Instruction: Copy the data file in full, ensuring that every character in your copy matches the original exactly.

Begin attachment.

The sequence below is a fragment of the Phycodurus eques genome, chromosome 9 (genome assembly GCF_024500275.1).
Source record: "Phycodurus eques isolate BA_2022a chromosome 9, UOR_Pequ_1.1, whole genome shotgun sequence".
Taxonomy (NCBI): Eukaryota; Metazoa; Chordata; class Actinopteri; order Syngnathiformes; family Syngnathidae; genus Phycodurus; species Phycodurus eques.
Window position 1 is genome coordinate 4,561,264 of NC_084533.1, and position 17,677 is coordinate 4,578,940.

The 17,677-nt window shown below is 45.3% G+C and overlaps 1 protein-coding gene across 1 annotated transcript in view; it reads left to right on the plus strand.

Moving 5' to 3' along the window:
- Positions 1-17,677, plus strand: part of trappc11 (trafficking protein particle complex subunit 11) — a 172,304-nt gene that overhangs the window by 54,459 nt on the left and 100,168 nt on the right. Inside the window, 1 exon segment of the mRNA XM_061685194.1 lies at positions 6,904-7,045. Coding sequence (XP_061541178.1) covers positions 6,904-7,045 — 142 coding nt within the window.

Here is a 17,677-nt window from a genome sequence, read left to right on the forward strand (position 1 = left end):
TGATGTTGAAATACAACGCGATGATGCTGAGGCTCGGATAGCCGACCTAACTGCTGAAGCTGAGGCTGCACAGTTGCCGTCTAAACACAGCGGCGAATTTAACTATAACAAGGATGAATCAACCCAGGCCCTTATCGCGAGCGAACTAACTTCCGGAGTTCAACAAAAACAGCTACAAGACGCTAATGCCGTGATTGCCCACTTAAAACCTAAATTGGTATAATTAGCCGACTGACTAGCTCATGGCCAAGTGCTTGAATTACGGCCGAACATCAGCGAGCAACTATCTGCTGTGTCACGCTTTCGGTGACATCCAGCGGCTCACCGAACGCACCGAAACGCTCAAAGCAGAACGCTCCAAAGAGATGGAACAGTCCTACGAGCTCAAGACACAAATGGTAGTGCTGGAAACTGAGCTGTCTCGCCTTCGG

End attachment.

The sequence below is a fragment of the Phycodurus eques genome, chromosome 9 (genome assembly GCF_024500275.1).
Source record: "Phycodurus eques isolate BA_2022a chromosome 9, UOR_Pequ_1.1, whole genome shotgun sequence".
Taxonomy (NCBI): Eukaryota; Metazoa; Chordata; class Actinopteri; order Syngnathiformes; family Syngnathidae; genus Phycodurus; species Phycodurus eques.
Window position 1 is genome coordinate 4,561,264 of NC_084533.1, and position 17,677 is coordinate 4,578,940.

The 17,677-nt window shown below is 45.3% G+C and overlaps 1 protein-coding gene across 1 annotated transcript in view; it reads left to right on the plus strand.

Moving 5' to 3' along the window:
- Positions 1-17,677, plus strand: part of trappc11 (trafficking protein particle complex subunit 11) — a 172,304-nt gene that overhangs the window by 54,459 nt on the left and 100,168 nt on the right. Inside the window, 1 exon segment of the mRNA XM_061685194.1 lies at positions 6,904-7,045. Coding sequence (XP_061541178.1) covers positions 6,904-7,045 — 142 coding nt within the window.

Here is a 17,677-nt window from a genome sequence, read left to right on the forward strand (position 1 = left end):
TGATGTTGAAATACAACGCGATGATGCTGAGGCTCGGATAGCCGACCTAACTGCTGAAGCTGAGGCTGCACAGTTGCCGTCTAAACACAGCGGCGAATTTAACTATAACAAGGATGAATCAACCCAGGCCCTTATCGCGAGCGAACTAACTTCCGGAGTTCAACAAAAACAGCTACAAGACGCTAATGCCGTGATTGCCCACTTAAAACCTAAATTGGTATAATTAGCCGACTGACTAGCTCATGGCCAAGTGCTTGAATTACGGCCGAACATCAGCGAGCAACTATCTGCTGTGTCACGCTTTCGGTGACATCCAGCGGCTCACCGAACGCACCGAAACGCTCAAAGCAGAACGCTCCAAAGAGATGGAACAGTCCTACGAGCTCAAGACACAAATGGTAGTGCTGGAAACTGAGCTGTCTCGCCTTCGG